Purple fountain grass can be beautifully complemented by strategically chosen companion plants.

Choosing Complementary Colors

Select plants with flowers or foliage that contrast or harmonize with the purple color of the fountain grass. Consider vibrant orange marigolds, pink petunias, or silver foliage plants like dusty miller. These combinations will create a visually striking display.

Contrasting Textures

Introduce plants with varying textures to enhance the overall visual appeal of the container. Pair the delicate and wispy grass with bold, broad-leaved plants like elephant ears or colocasia. This contrast in textures will add interest and depth to the arrangement.

Height and Size Considerations

Consider the height and size of the companion plants to ensure they do not overshadow the fountain grass. Choose plants that are proportionate to the grass and will not compete for space or light. Opt for trailing plants like ivy or sweet potato vine to spill over the edges of the container, creating a cascading effect.

Repotting Purple Fountain Grass

Repotting is necessary when the grass outgrows its current container or when the soil becomes overly compacted.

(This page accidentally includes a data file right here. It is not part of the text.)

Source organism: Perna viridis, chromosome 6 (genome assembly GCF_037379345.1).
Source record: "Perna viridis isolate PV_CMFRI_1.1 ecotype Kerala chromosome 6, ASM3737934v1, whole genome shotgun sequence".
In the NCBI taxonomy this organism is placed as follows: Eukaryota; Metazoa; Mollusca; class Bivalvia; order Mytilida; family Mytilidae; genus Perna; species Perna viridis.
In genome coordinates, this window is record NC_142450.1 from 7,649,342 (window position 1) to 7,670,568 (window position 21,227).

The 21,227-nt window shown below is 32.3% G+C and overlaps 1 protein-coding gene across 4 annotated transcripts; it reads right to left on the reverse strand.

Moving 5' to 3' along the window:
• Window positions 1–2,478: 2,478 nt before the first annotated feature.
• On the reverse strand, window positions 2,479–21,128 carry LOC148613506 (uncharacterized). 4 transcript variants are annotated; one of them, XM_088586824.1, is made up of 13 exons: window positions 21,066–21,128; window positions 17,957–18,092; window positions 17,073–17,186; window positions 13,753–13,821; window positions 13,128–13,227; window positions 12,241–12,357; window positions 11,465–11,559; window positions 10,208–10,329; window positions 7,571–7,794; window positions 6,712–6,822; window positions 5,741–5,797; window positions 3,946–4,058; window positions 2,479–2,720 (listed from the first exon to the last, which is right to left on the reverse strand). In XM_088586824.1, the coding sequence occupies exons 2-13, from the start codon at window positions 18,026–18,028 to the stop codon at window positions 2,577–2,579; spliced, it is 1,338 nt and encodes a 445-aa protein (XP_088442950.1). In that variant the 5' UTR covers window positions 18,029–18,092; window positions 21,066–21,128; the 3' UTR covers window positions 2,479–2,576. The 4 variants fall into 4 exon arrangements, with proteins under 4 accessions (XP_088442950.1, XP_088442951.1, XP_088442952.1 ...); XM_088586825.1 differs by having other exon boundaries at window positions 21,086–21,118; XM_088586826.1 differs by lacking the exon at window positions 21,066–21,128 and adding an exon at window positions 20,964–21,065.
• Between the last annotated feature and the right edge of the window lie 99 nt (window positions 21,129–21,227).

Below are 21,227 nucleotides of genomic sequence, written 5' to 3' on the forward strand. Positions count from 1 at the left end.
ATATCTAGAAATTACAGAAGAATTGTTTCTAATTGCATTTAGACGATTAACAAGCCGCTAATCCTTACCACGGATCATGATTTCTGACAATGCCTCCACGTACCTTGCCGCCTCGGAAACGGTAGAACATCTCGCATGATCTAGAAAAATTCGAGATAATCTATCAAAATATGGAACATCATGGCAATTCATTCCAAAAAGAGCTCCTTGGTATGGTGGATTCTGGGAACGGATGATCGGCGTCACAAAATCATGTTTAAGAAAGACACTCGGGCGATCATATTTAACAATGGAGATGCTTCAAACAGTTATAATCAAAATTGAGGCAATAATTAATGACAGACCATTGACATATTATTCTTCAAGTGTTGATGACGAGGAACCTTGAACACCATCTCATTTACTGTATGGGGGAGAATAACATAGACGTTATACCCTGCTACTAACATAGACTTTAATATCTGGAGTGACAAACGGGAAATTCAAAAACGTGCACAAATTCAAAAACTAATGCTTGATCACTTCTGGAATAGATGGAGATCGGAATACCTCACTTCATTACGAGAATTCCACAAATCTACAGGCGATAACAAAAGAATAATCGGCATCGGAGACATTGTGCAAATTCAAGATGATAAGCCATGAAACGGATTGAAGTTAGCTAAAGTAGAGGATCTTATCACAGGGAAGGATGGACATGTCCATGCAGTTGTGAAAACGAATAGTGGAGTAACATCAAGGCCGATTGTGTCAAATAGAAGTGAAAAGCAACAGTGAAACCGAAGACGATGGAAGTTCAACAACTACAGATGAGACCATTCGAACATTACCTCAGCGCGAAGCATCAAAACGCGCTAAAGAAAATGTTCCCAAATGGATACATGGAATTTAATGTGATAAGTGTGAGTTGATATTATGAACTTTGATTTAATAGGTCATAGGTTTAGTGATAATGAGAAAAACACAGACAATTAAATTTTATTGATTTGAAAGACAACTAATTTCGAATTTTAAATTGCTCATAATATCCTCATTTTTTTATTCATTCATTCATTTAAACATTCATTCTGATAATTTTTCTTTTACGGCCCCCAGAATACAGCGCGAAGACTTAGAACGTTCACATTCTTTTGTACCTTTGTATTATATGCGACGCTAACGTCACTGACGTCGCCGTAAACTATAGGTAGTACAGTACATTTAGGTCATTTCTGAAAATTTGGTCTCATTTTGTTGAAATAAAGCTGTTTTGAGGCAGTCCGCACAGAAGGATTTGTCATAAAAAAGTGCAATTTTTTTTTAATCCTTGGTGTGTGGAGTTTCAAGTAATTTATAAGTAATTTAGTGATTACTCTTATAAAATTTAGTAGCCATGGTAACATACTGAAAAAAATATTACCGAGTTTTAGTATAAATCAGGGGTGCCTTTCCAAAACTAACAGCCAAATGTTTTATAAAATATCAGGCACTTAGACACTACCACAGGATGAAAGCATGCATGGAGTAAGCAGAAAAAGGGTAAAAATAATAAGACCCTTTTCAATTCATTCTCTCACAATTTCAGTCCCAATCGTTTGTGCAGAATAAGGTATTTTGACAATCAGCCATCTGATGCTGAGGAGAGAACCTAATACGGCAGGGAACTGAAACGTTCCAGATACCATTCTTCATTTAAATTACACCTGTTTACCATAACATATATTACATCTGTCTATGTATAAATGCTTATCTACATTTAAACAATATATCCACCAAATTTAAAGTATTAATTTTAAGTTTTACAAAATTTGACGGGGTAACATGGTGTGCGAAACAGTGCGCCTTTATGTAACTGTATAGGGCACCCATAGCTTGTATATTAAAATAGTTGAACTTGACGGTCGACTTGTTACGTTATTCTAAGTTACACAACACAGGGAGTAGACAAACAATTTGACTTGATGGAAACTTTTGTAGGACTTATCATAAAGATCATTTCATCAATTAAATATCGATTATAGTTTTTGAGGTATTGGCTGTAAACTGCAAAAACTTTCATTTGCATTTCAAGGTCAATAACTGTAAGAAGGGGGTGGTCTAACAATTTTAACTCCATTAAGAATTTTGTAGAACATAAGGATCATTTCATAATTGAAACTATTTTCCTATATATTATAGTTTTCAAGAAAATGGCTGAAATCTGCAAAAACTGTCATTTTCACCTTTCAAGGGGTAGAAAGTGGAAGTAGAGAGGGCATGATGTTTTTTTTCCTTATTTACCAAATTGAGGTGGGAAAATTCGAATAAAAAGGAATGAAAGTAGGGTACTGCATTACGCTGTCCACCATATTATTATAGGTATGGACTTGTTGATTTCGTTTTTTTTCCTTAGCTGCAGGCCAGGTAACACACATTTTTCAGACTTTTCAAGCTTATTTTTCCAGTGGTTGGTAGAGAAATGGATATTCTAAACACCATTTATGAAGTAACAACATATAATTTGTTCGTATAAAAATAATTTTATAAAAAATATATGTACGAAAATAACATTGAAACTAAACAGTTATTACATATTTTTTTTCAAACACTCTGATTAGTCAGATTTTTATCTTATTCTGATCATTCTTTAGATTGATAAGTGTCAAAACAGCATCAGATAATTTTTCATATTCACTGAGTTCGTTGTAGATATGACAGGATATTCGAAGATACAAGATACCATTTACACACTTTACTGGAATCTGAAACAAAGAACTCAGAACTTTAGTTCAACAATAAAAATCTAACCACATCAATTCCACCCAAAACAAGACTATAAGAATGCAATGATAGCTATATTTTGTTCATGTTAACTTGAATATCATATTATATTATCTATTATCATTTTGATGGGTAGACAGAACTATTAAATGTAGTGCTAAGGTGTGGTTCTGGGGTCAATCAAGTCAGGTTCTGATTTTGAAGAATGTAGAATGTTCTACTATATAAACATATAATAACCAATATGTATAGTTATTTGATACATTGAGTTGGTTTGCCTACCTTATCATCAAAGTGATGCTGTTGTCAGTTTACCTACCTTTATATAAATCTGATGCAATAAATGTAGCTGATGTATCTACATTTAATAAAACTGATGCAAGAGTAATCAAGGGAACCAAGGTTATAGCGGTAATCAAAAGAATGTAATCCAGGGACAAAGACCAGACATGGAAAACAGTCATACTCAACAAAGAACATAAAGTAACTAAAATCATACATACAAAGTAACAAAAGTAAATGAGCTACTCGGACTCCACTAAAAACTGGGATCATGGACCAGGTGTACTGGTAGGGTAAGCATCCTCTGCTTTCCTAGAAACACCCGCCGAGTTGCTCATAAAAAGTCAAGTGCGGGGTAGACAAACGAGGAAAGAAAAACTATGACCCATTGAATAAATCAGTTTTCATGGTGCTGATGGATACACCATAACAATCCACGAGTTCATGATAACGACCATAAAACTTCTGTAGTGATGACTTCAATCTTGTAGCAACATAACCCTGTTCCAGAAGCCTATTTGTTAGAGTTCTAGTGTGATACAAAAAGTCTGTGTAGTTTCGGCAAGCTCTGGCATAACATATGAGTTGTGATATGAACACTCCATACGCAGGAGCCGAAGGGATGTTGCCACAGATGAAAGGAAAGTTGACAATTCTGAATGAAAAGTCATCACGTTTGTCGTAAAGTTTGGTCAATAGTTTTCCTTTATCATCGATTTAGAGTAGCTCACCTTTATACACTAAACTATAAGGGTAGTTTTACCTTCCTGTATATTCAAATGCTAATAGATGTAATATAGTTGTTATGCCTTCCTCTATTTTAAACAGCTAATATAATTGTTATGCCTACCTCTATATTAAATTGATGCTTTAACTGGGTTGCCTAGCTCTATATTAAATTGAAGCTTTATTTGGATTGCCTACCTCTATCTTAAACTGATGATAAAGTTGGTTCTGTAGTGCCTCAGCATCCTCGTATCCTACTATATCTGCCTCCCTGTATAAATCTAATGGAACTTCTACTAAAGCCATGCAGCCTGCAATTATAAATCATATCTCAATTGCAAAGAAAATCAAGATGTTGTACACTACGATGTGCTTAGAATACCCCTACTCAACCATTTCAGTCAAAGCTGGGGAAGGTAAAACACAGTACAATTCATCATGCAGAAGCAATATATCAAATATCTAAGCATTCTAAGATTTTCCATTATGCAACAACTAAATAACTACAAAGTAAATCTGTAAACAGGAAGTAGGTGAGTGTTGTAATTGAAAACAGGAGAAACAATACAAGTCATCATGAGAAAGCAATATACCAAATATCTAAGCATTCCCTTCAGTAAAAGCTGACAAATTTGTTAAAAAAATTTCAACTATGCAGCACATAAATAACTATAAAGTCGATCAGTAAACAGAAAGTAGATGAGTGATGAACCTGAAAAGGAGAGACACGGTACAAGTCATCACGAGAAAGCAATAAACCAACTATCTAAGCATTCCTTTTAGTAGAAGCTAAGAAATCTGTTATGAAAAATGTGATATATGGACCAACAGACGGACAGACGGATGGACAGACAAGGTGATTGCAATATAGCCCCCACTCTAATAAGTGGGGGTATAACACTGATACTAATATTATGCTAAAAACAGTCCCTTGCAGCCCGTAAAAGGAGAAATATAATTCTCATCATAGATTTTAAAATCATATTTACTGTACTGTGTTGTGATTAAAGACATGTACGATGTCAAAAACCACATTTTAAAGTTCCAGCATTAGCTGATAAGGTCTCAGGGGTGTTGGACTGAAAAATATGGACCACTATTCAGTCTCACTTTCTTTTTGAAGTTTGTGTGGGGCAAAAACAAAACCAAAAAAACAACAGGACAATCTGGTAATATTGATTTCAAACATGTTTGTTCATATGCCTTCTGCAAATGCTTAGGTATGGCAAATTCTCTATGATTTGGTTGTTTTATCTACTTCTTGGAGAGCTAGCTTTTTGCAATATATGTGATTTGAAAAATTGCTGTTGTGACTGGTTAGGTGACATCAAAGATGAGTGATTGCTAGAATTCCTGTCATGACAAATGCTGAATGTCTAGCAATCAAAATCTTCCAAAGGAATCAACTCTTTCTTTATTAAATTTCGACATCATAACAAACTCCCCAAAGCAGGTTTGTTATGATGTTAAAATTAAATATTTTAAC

Signs that Repotting is Necessary

If the grass becomes root-bound, meaning the roots have filled up the entire container and are growing in tight circles, it is time to repot. Additionally, if the soil is overly compacted, preventing proper drainage, or if the grass shows signs of stunted growth or nutrient deficiencies, repotting may be necessary.

Repotting Procedure

Choose a larger container that provides ample room for the grass to grow its roots. Gently remove the grass from its current container and carefully separate any tangled or circling roots. Trim any damaged or excessively long roots. Place the grass in the new container, making sure it is at the same depth it was previously. Fill the container with fresh potting soil, firming it gently around the grass. Water thoroughly after repotting to ensure proper hydration.

Choosing a New Container

When choosing a new container, follow the guidelines for container size and depth mentioned earlier. Select a container material that suits your preferences and provides proper drainage. Consider aesthetics, functionality, and the overall health of the grass when selecting a new container.

Troubleshooting Common Problems with Purple Fountain Grass

Despite its resilience, purple fountain grass may encounter a few common problems that require attention.

Yellowing Leaves

Yellowing leaves on purple fountain grass can indicate a watering issue. Ensure the grass is not overwatered or underwatered. Adjust the watering schedule accordingly, making sure the soil is consistently moist but not waterlogged. If the problem persists, it may indicate a nutrient deficiency, and fertilizing with a balanced fertilizer may help.